No one is going to get rich receiving Social Security disability benefits. But such benefits can be a lifeline for those who receive them. In Southeast Michigan and across the nation, they are vital to helping people make ends meet after disabling conditions keep them from working.
It is therefore very important that SSD and SSDI benefits not be eroded by a failure to keep up with increases in the cost of living. But given the current budget battles in Washington, the possibility of this type of erosion has become a concern.
The concern centers around what sounds like a rather technical term: chained CPI. Many Americans have heard of something called the Consumer Price Index or CPI, which measure changes in the cost of living. But what is a "chained" CPI?
The term comes from economists who theorize that as inflation causes prices to rise, consumers will respond by making changes in their spending. According to the chained-CPI theory, consumers when faced with inflation tend to make substitutions in their spending. They start to choose less expensive products as alternatives to pricier ones.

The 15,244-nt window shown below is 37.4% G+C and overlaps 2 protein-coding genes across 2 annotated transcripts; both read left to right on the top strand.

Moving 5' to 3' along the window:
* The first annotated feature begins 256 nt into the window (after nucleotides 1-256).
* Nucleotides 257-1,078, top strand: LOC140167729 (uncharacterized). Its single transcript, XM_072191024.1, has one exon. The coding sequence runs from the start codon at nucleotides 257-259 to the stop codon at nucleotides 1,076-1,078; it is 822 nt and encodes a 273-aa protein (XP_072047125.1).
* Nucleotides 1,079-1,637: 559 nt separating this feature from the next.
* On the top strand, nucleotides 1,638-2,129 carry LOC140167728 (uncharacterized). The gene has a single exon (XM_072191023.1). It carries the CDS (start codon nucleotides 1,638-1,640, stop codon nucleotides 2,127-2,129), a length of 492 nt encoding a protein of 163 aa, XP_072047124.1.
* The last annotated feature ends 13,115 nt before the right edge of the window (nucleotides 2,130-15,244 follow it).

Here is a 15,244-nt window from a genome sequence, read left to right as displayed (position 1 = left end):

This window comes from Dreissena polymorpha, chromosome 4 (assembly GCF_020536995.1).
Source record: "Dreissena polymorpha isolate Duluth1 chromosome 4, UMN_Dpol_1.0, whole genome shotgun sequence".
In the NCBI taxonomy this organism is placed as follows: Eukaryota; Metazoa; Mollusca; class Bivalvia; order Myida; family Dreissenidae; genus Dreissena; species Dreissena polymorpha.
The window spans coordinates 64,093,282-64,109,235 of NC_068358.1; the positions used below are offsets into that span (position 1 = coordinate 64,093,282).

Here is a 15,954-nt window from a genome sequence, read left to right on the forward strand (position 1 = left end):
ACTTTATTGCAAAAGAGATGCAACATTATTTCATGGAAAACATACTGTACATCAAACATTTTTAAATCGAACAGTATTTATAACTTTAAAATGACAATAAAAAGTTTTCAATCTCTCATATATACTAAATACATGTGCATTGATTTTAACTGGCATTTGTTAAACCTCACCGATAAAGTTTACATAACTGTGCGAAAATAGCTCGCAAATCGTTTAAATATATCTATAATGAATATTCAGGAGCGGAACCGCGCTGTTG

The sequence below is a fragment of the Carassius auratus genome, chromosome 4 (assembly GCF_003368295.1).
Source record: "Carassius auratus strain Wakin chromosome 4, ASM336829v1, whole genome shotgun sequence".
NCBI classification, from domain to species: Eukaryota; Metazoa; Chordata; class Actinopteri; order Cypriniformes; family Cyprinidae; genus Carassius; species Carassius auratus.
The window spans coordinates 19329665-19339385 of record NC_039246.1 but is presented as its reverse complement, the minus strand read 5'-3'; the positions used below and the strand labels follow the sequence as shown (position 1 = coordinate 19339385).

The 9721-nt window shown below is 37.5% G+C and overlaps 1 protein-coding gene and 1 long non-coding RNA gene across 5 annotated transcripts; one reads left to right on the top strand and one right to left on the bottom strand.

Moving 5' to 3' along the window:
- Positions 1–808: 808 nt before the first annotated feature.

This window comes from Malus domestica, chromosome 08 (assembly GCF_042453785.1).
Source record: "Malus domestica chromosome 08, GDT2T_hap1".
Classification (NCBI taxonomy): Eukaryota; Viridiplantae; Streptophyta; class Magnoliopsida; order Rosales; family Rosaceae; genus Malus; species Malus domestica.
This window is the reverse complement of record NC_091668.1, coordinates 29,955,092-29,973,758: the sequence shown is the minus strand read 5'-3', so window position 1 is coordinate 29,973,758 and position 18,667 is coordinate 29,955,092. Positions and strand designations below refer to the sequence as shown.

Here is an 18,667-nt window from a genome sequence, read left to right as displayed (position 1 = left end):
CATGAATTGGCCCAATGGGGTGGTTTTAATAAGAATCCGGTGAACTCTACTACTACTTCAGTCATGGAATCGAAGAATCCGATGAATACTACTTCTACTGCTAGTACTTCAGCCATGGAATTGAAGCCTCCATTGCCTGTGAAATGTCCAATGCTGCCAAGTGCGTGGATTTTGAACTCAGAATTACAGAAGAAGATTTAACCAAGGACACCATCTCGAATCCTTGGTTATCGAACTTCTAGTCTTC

For example, if the price of meat goes up, someone might buy less steak and more luncheon meat. As a result, inflation that is calculated using the chained-CPI method comes out less than it does when it is only accounting for increases in the original purchases.
Changing the calculation method for Social Security payments could therefore leave people who rely on disability payments with less money than before. The Obama administration is considering making the change. And both Congress and the president are under intense pressure to cut the federal budget.
Right now, the average monthly benefit for SSI is only $520. More than half of the people who receives these benefits have no other source of income. Using the chained-CPI calculation could result in less money for them, however, and lead to a greater struggle to make ends meet.
Source: "Obama's Social Security proposal detrimental to people with disabilities," McClatchy, 4-12-13
Please visit our page on Social Security disability.